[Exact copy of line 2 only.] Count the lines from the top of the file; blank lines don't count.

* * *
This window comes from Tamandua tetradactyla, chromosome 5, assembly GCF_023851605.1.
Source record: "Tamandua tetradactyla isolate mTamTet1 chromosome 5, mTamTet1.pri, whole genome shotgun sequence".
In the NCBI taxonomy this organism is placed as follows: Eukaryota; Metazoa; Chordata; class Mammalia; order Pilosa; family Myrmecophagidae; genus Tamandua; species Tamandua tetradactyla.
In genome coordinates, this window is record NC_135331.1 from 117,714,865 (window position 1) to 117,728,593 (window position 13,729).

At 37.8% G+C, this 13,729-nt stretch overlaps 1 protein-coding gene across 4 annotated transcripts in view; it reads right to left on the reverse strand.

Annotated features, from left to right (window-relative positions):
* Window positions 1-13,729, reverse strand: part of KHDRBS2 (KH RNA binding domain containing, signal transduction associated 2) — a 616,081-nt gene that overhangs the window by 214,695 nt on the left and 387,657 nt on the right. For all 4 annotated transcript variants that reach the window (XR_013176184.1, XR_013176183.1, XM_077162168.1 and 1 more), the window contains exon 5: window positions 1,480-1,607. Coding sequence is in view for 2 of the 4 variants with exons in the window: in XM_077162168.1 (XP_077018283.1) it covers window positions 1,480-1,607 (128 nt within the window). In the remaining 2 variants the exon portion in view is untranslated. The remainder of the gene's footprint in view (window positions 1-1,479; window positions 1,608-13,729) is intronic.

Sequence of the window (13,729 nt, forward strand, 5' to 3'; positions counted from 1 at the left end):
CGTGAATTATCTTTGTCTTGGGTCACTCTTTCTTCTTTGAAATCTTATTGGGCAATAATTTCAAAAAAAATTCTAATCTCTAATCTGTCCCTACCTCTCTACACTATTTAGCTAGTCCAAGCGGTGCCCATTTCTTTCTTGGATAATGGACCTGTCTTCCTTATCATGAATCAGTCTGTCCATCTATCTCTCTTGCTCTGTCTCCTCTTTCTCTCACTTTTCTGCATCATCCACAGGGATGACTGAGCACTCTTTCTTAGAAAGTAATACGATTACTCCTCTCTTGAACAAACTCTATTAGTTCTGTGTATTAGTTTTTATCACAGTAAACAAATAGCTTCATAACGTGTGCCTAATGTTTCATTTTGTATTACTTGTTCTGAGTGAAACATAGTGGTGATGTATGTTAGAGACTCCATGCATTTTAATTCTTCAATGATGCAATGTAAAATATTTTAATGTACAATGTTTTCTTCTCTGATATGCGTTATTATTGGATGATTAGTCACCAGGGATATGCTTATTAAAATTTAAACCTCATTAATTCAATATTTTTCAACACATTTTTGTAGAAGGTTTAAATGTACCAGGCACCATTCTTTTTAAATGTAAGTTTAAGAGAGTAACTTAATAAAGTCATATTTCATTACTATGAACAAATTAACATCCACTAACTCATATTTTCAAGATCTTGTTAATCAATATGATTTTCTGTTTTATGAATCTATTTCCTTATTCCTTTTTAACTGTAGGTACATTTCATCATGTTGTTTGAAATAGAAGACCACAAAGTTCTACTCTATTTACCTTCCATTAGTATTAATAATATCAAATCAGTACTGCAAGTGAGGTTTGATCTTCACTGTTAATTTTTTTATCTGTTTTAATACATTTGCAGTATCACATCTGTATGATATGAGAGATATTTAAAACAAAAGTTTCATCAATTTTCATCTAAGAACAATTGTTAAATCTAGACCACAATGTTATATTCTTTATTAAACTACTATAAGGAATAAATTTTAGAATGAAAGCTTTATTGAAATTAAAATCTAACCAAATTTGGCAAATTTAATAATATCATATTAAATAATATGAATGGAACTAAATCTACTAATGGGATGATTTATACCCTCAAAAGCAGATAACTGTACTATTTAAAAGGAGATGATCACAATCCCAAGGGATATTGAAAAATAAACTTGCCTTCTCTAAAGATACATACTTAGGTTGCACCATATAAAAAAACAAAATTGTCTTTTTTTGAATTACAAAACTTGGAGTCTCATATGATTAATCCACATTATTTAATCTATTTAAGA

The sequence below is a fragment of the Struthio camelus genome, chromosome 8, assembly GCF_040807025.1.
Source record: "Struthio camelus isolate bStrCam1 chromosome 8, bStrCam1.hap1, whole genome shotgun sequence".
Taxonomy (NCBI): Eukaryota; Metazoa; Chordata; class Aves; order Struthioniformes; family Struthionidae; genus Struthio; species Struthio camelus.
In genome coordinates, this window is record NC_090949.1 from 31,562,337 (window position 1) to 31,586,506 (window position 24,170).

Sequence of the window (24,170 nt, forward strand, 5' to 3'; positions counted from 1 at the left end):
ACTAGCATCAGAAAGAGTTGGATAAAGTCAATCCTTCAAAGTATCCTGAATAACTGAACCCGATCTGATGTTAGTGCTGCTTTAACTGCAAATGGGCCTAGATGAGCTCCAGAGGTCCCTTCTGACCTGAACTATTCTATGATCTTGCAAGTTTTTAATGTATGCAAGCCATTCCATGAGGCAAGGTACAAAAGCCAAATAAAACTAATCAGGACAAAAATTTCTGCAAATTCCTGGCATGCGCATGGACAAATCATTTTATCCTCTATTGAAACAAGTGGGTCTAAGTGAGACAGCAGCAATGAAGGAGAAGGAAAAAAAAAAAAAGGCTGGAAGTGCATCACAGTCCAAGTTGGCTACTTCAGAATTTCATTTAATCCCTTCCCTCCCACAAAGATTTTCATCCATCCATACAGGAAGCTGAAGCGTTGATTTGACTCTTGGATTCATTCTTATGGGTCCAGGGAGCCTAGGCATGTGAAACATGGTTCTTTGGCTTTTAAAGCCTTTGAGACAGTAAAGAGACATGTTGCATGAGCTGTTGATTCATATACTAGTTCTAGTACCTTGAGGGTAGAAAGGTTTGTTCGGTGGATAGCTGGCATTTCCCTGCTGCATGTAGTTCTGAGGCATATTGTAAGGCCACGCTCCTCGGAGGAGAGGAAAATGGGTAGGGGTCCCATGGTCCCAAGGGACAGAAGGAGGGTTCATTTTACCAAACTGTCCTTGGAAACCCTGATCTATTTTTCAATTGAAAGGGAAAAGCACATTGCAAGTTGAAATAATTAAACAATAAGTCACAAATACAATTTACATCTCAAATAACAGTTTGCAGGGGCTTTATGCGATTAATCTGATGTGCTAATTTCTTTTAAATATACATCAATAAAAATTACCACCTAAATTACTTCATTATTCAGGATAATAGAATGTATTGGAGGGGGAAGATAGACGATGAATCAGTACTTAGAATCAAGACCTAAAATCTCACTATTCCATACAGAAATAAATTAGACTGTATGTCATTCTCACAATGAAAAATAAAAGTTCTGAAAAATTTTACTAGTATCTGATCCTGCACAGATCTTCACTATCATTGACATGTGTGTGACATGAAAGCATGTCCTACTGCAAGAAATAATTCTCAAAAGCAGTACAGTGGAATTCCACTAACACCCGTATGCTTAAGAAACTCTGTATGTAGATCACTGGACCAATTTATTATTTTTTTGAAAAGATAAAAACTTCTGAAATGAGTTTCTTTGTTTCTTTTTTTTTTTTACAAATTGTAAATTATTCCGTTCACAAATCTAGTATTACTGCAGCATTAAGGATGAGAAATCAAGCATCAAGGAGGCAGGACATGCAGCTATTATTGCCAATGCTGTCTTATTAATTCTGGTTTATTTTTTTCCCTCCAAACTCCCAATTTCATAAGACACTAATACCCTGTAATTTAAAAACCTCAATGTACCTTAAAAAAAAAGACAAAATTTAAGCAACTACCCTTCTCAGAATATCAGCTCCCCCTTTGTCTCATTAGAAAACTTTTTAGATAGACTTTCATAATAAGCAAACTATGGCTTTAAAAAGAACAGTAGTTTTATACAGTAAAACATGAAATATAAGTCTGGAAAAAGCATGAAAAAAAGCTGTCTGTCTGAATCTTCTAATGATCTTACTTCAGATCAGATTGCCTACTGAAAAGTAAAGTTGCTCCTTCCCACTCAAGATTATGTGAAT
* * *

Source record: "Tamandua tetradactyla isolate mTamTet1 chromosome 5, mTamTet1.pri, whole genome shotgun sequence".